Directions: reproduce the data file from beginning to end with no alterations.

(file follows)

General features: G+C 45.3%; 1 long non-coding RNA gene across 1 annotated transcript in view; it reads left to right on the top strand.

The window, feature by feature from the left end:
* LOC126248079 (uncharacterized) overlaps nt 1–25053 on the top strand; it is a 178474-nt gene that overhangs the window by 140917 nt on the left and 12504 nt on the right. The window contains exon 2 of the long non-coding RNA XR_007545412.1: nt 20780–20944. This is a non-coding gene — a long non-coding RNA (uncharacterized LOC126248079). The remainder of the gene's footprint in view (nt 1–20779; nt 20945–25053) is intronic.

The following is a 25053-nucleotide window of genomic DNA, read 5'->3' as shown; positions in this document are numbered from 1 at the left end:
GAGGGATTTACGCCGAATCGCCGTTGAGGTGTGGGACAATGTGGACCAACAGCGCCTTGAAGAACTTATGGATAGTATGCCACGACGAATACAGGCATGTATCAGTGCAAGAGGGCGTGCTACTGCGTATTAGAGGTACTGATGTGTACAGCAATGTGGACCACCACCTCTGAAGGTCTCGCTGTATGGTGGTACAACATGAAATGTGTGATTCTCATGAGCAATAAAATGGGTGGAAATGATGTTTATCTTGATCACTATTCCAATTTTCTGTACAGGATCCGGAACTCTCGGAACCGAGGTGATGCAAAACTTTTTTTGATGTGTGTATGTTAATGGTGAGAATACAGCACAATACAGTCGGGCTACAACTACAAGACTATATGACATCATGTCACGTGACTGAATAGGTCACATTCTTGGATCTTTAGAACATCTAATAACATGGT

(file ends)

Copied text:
General features: G+C 45.3%; 1 long non-coding RNA gene across 1 annotated transcript in view; it reads left to right on the top strand.

The window, feature by feature from the left end:
* LOC126248079 (uncharacterized) overlaps nt 1–25053 on the top strand; it is a 178474-nt gene that overhangs the window by 140917 nt on the left and 12504 nt on the right. The window contains exon 2 of the long non-coding RNA XR_007545412.1: nt 20780–20944. This is a non-coding gene — a long non-coding RNA (uncharacterized LOC126248079). The remainder of the gene's footprint in view (nt 1–20779; nt 20945–25053) is intronic.

The following is a 25053-nucleotide window of genomic DNA, read 5'->3' as shown; positions in this document are numbered from 1 at the left end:
GAGGGATTTACGCCGAATCGCCGTTGAGGTGTGGGACAATGTGGACCAACAGCGCCTTGAAGAACTTATGGATAGTATGCCACGACGAATACAGGCATGTATCAGTGCAAGAGGGCGTGCTACTGCGTATTAGAGGTACTGATGTGTACAGCAATGTGGACCACCACCTCTGAAGGTCTCGCTGTATGGTGGTACAACATGAAATGTGTGATTCTCATGAGCAATAAAATGGGTGGAAATGATGTTTATCTTGATCACTATTCCAATTTTCTGTACAGGATCCGGAACTCTCGGAACCGAGGTGATGCAAAACTTTTTTTGATGTGTGTATGTTAATGGTGAGAATACAGCACAATACAGTCGGGCTACAACTACAAGACTATATGACATCATGTCACGTGACTGAATAGGTCACATTCTTGGATCTTTAGAACATCTAATAACATGGT